Lupus Nephritis is a renal inflammation caused by systemic lupus erythematosus””known as SLE or Lupus””is a chronic disease where the immune system attacks its own healthy organs and tissues, thus causing inflammation in many different body systems, joint pain, fatigue, and various other symptoms.
While the exact cause is unknown, doctors believe that lupus can be caused by genetic mutations, hormone fluctuations, and environmental factors. One complication that is caused by lupus is a kidney disease called Lupus nephritis, or specific inflammation in the kidneys. There are six classes of lupus nephritis, each with its own symptoms and treatments. Class I cases are characterized by inflammation of the kidney’s tiny blood vessels, while class VI cases are more advanced and there is an irregular hardening and scarring of tissue. A doctor needs to perform a biopsy to confirm which class a patient may have.
There are a variety of causes for lupus nephritis and often its particular origin on a case by case basis may be inconclusive. Typically Lupus nephritis is an autoimmune disease involving the inflammation of the kidney caused by systemic lupus erythematosus (SLE). Genetics is another cause of lupus nephritis as it can run in families. Those with a family history of lupus causing their immune system to target their body tissue are likely to contract this kidney disease. Lupus nephritis can also be caused by hepatitis B or C and HIV, as well as lupus itself. In fact, approximately 60% of patients suffering from lupus are likely to develop lupus nephritis. Consequently, there might also be a connection immune system disorders in general.
Kidneys that are inflamed by lupus nephritis function abnormally and can potentially leak protein. If left uncontrolled, lupus nephritis can cause kidney failure. On occasion, antibiotics and other medication can damage the kidneys and cause lupus nephritis. For example, imbibing an exorbitant number of non-steroidal anti-inflammatory drugs, painkillers, and water pills can potentially cause nephritis.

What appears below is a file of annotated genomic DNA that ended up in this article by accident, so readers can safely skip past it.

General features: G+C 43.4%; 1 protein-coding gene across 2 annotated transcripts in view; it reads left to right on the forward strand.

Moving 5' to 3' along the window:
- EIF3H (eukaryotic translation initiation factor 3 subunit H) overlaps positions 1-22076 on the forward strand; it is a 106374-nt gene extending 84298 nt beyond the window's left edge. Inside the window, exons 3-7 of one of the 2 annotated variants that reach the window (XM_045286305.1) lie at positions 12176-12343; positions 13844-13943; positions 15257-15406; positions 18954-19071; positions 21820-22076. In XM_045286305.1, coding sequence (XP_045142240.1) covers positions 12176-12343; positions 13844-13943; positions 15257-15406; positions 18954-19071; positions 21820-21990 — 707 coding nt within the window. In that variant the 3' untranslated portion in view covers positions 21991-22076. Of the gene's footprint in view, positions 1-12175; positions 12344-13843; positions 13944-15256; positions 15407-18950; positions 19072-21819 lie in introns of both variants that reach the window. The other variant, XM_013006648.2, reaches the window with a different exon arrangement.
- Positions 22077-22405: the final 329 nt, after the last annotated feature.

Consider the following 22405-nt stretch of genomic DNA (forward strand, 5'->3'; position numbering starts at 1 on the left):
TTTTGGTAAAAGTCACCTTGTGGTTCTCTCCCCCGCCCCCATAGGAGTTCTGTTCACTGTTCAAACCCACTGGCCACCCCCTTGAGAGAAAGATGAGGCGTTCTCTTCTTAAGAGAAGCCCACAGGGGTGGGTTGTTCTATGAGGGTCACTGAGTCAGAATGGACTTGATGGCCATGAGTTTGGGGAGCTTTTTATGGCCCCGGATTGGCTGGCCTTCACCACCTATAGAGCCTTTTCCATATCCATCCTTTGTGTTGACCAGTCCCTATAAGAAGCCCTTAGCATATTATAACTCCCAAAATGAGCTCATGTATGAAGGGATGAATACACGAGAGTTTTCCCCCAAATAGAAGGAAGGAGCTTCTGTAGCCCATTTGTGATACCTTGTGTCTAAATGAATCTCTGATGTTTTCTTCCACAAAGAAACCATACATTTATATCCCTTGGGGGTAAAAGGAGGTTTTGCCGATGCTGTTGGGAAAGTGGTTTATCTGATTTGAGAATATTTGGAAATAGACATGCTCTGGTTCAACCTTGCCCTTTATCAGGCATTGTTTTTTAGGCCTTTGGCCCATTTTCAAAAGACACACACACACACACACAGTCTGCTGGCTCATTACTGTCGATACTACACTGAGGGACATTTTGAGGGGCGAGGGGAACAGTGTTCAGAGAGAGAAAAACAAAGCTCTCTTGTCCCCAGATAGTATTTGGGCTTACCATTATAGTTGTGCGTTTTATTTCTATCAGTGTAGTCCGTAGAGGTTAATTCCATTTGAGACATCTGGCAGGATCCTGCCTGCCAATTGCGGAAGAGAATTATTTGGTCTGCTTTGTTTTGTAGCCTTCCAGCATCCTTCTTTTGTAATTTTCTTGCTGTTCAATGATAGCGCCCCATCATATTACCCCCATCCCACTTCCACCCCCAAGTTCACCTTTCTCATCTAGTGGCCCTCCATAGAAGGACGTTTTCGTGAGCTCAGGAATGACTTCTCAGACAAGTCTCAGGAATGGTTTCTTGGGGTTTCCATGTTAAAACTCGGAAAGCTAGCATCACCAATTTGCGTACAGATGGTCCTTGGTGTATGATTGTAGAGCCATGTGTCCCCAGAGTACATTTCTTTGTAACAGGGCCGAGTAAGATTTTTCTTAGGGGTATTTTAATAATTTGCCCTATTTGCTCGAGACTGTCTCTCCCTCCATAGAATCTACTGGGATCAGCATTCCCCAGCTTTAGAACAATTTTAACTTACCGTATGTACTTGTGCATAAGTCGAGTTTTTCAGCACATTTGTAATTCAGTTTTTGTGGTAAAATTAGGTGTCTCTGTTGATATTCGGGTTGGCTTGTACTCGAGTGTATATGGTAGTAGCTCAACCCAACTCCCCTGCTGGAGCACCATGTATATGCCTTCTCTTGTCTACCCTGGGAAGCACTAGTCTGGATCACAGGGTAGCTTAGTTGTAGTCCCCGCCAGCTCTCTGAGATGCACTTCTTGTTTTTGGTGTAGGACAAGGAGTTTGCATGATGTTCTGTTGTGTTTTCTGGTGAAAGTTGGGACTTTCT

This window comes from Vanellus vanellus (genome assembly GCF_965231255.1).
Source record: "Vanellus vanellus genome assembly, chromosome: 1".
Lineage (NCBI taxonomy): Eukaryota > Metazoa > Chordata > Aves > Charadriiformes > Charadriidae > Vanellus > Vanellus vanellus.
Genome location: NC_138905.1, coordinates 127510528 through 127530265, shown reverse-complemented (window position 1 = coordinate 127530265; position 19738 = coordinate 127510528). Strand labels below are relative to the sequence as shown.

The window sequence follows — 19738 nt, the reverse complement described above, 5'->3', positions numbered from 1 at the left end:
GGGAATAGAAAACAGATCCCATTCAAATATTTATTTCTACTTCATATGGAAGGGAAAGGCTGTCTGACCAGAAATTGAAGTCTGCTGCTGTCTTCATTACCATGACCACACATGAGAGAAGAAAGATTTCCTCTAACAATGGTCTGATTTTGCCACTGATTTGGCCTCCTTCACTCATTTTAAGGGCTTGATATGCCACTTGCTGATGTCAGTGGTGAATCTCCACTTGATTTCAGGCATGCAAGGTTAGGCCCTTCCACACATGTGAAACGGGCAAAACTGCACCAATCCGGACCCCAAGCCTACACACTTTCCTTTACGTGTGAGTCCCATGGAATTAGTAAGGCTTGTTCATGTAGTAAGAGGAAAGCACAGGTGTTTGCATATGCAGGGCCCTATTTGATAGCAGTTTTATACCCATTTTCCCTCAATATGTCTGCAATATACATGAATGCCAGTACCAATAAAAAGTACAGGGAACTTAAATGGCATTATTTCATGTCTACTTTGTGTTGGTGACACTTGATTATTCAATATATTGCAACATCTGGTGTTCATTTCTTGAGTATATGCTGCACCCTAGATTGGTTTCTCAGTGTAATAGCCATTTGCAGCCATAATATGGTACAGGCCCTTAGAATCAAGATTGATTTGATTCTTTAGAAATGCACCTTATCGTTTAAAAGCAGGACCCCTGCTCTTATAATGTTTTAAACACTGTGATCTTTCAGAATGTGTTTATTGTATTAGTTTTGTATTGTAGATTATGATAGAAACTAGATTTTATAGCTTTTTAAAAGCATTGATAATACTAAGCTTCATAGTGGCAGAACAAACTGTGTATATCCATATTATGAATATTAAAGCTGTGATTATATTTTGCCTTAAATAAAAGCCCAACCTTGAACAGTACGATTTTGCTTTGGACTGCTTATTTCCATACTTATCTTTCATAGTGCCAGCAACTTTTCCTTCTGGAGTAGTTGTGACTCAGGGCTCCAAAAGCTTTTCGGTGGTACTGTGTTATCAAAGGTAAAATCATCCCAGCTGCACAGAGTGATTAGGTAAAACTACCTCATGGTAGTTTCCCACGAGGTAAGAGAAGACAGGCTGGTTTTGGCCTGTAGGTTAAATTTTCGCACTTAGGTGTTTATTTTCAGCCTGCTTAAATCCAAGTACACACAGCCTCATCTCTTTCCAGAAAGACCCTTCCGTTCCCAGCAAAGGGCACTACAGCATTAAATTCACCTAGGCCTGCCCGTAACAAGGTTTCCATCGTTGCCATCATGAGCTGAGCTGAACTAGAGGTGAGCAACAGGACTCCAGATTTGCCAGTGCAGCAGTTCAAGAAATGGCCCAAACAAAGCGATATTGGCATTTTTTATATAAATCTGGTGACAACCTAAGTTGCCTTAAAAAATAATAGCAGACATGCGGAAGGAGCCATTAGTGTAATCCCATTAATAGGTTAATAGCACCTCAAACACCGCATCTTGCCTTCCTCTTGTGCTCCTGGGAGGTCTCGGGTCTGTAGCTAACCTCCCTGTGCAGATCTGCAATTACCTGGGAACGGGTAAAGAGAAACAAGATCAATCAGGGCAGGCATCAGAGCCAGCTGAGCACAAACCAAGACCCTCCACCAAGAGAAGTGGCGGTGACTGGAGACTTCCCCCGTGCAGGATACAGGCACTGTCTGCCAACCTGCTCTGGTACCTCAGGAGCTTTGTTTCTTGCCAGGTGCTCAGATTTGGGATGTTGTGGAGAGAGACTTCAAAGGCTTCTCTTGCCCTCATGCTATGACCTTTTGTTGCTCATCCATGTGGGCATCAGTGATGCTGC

If a person has already been diagnosed with lupus, he or she may not need a renal biopsy since preventative treatments and medications may already be in effect, such as a specific diet and anti-inflammatories. However, a biopsy is often recommended since it can narrow down the class of the lupus nephritis and the required course of treatment.
Lupus nephritis is usually treated with predinosone for a few months, and then the patient will slowly wean off the medication. If the predinosone isn’t enough, a doctor may prescribe an immunosuppresive drug””like corticosteroids””which will help reduce excessive inflammation. While there are mild cases of lupus nephritis, it can turn into kidney failure if not treated. While a kidney transplant can be an option for these serious cases, it is not always possible since those with extremely bad lupus flare-ups will have an immune system that attacks the transplant.
In order to avoid lupus nephritis, as well as kidney problems in general, follow these healthy guidelines:
Maintaining a healthy diet will keep your kidneys healthy, reducing the chances of developing lupus nephritis, which ideally involves eating less protein and salt. Speak to a trained physician about your diet especially if you have contracted lupus, as well as about medications that can harm your kidneys such as non-steroidal anti-inflammatories. Other medicines that should be avoided include nephrotoxic medicines that may not cause damage in the long-term but can have deleterious effects long-term. Patients with SLE who take these medicines daily often develop lupus nephritis.